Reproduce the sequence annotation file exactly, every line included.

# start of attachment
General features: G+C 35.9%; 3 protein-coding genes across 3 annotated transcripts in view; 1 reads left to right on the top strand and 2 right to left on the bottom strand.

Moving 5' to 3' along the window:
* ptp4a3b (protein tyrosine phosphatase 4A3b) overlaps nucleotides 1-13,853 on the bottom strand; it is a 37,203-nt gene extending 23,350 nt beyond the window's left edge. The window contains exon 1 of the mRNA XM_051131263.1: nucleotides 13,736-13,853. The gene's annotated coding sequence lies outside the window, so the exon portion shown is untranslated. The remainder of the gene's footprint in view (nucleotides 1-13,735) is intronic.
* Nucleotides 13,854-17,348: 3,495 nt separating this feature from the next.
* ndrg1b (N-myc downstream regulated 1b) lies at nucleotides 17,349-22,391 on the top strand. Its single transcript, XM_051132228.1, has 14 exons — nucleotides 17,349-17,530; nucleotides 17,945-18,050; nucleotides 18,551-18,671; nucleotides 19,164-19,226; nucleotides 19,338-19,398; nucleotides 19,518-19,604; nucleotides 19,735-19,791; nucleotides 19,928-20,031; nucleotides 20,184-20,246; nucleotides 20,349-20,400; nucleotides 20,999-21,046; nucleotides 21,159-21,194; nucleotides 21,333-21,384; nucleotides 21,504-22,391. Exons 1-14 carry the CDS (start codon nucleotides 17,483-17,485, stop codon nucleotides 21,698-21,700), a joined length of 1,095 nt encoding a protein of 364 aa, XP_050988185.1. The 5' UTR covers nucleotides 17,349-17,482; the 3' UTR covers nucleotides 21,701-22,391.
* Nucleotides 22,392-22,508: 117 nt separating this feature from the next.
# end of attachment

General features: G+C 35.9%; 3 protein-coding genes across 3 annotated transcripts in view; 1 reads left to right on the top strand and 2 right to left on the bottom strand.

Moving 5' to 3' along the window:
* ptp4a3b (protein tyrosine phosphatase 4A3b) overlaps nucleotides 1-13,853 on the bottom strand; it is a 37,203-nt gene extending 23,350 nt beyond the window's left edge. The window contains exon 1 of the mRNA XM_051131263.1: nucleotides 13,736-13,853. The gene's annotated coding sequence lies outside the window, so the exon portion shown is untranslated. The remainder of the gene's footprint in view (nucleotides 1-13,735) is intronic.
* Nucleotides 13,854-17,348: 3,495 nt separating this feature from the next.
* ndrg1b (N-myc downstream regulated 1b) lies at nucleotides 17,349-22,391 on the top strand. Its single transcript, XM_051132228.1, has 14 exons — nucleotides 17,349-17,530; nucleotides 17,945-18,050; nucleotides 18,551-18,671; nucleotides 19,164-19,226; nucleotides 19,338-19,398; nucleotides 19,518-19,604; nucleotides 19,735-19,791; nucleotides 19,928-20,031; nucleotides 20,184-20,246; nucleotides 20,349-20,400; nucleotides 20,999-21,046; nucleotides 21,159-21,194; nucleotides 21,333-21,384; nucleotides 21,504-22,391. Exons 1-14 carry the CDS (start codon nucleotides 17,483-17,485, stop codon nucleotides 21,698-21,700), a joined length of 1,095 nt encoding a protein of 364 aa, XP_050988185.1. The 5' UTR covers nucleotides 17,349-17,482; the 3' UTR covers nucleotides 21,701-22,391.
* Nucleotides 22,392-22,508: 117 nt separating this feature from the next.